Slow Roasted Salmon with Crème Fraîche and Capers - Turntable Kitchen
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Slow Roasted Salmon with Crème Fraîche and Capers

I am always amazed at how much the weather can vary across the Bay Area. After enjoying a scorching hot day in San Jose, I was thrown back into San Francisco mist, fog, and wind today. I’ve now become used to dreary mornings and wearing a down jacket in July, but whenever I get out of my little bubble and remember what summer is actually like, I must admit that I can get a little sad.

It seems like I’ve hit an anniversary/milestone marathon. With my 200th post behind me, I’ve now marked another big step: the end of my 4th year living in San Francisco. In my very same apartment. The carpet has seen better days–thanks to my numerous parties and gatherings. It took me nearly 3 years to finally get a new couch. And my kitchen toys have quadrupled in number. This apartment helped introduce me to one of my very good friends, who was my neighbor for a year before he left for law school in D.C. And it was also strategically positioned exactly three blocks away from Matt’s old apartment, which was no doubt instrumental in our meeting on the train to work. And this kitchen has been the center of much activity.

This slow-roasted salmon is one of my new favorite ways to prepare salmon. I’ve tried a variety of takes on it, including roasting the salmon with the crème fraîche, sprinkling with parsley, basil and chives. I’ve also served it alongside marinated eggplant and roasted potatoes. It’s fast and healthy, and is the best kind of meal to cook when you don’t feel like cooking, but want something delicious anyway.

So, San Francisco, here’s to a good run! You’ve been very, very good to me.

Slow Roasted Salmon with Crème Fraîche and Capers
adapted from Cooking for Friends
* serves 2

2 wild salmon fillets, skin on
sea salt and pepper, to taste
1/2 tablespoon of chopped chives
2 tablespoons of olive oil
Crème fraîche, to serve
capers, to serve

1. Preheat the oven to 250 degrees F, and line a baking sheet with foil.
2. Brush the salmon on both sides with oil and season with sea salt and pepper, placing the fillets skin side down on the foil.
3. Bake the salmon for about 20-25 minutes, until the salmon is opaque all the way through. Allow the fillets to sit for a few minutes before serving.
4. Serve the fillets with a few dollops of crème fraîche. Sprinkle with the chives and capers. We ate ours with a side of roasted Peruvian purple potatoes, which are also delicious with the crème fraîche.

Musical Pairings: Kid Koala – Some of My Best Friends Are DJs + Slow Roasted Salmon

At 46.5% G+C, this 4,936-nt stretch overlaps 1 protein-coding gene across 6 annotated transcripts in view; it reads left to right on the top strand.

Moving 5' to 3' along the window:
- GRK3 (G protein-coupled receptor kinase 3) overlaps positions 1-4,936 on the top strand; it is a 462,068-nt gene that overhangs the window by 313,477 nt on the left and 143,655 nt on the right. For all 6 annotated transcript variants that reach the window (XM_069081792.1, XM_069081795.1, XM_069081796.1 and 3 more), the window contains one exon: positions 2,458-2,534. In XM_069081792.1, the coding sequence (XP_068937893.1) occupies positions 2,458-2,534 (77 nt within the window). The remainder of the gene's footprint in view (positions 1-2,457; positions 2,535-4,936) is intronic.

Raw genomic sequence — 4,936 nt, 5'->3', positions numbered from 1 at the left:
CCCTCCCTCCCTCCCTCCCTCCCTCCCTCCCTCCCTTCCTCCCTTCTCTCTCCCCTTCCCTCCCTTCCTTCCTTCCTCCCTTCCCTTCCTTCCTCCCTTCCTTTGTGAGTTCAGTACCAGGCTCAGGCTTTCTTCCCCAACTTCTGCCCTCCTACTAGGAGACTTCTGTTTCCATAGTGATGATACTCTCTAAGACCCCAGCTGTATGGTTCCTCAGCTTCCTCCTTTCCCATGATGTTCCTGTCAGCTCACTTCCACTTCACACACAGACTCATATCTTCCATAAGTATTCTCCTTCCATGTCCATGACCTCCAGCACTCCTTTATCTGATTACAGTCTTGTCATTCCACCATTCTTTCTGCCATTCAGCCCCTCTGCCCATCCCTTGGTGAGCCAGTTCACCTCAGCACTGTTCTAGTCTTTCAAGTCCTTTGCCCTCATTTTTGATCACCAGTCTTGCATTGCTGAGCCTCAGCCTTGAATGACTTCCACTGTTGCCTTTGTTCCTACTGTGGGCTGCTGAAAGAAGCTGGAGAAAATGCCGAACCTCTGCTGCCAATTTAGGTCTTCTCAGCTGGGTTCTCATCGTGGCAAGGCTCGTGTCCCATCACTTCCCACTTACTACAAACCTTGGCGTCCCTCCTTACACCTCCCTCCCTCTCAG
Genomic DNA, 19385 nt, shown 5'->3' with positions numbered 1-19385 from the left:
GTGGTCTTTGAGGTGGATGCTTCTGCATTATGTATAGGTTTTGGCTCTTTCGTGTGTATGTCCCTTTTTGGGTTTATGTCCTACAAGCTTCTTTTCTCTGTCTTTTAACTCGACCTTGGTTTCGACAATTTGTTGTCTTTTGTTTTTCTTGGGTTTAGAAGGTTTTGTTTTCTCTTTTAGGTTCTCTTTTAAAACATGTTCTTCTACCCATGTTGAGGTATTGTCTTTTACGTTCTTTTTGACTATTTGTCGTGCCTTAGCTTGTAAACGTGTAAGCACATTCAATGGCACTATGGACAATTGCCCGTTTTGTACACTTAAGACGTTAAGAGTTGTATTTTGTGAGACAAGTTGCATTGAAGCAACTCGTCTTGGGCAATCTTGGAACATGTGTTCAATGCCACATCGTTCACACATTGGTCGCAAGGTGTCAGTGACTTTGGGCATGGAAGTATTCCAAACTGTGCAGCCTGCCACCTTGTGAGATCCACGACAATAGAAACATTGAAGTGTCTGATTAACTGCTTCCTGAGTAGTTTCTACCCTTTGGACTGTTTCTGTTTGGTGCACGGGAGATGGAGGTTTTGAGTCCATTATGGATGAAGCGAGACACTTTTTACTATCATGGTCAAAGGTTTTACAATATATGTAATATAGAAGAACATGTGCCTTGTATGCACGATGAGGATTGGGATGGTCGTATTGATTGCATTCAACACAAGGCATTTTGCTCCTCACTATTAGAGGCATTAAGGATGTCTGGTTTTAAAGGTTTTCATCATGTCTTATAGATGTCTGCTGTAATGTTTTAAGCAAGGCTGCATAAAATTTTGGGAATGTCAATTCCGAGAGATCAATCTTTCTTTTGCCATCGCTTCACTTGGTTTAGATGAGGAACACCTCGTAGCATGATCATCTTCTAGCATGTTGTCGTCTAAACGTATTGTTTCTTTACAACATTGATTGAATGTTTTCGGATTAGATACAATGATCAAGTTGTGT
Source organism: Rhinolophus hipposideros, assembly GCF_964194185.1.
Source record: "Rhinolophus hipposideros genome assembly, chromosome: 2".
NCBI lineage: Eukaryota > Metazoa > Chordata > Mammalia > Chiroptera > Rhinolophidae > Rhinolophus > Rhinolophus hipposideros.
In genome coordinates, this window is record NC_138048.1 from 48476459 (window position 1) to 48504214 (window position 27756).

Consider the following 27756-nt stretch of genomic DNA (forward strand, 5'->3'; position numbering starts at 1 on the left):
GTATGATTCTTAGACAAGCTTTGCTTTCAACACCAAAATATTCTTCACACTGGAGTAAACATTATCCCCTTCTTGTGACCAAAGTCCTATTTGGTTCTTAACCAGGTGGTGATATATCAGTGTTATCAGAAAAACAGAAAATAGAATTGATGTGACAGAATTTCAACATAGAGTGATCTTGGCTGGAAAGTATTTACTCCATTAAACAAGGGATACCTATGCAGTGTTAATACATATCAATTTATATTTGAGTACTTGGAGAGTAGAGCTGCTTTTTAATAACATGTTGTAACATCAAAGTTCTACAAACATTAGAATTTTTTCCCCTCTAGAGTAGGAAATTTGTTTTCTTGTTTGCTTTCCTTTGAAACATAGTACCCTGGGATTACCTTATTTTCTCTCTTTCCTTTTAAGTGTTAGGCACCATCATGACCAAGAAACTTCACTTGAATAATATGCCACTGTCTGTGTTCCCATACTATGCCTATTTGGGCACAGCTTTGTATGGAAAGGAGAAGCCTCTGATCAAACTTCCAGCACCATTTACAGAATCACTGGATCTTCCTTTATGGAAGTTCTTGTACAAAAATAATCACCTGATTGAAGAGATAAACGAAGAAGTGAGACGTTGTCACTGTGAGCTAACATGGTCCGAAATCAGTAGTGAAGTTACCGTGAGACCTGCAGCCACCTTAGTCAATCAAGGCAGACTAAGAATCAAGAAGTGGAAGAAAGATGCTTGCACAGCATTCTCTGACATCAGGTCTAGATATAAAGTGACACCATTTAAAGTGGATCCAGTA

Kaseynd I recently continued our experimentation with slow roasted salmon, this time adding crème fraîche and capers. The result was a warm, playful dish that featured light, upbeat flavors. The slow roasted salmon is tender and moist, and the the crème fraîche and capers add additional levels of complexity to the overall taste. The recipe calls for a fun, steady pairing, something you might hear in an off-beat bistro. For example, Kid Koala‘s 2003 full-length, Some of My Best Friends are DJ’s is a great pairing for this recipe. It’s a similarly light, upbeat record — and it’s also a lot of fun! Check out more at Musical Pairings @ eating/sf. –Matthew

A Note About The Slow Food San Francisco Eat-In
For those of you who live in San Francisco and are looking for something cool to do on Labor Day, I’ve been told that on Monday September 7 from 12:00pm – 3:00pm, Slow Food San Francisco is hosting an “Eat-In” at Civic Center Plaza to support the “Time for Lunch” campaign, which promotes better quality food in local schools. Each participant is asked to bring a dish to share, as well as plates and utensils. The potluck will also feature speakers and provide time for letter writing. Eat-Ins will be happening at several locations across the country, hosted at schools, public buildings and private residences. More info here.



  1. Megan Gordon

    September 2, 2009

    What a great salmon recipe–easy, which is nice for those of us slightly intimidated by over-cooking seafood. And those are capers?! They look so big…

  2. Kasey

    September 2, 2009

    Megan,Those are indeed capers–I think they might just look big because of the closeup. I promise they add a delicious zing to the salmon. And slow roasting is really a great option if you're afraid of overcooking, or undercooking seafood (which is what I tend to do!)

  3. 1 happy mama

    September 3, 2009

    Megan, I think you are talking about her purple Peruvian potatoes. :)I did a double take, too.

  4. Kasey

    September 3, 2009

    Ha! Now that I look at the pics, I can understand why capers might look frightening 🙂

  5. Katie Conry

    September 4, 2009

    Re: Slow Food Eat InThere is also going to be:-Magnolia Photo Booth-letter writing for adults and kids-kids's gardening project-kid's sushi making with Children's ChoiceHope to see you there!Katie

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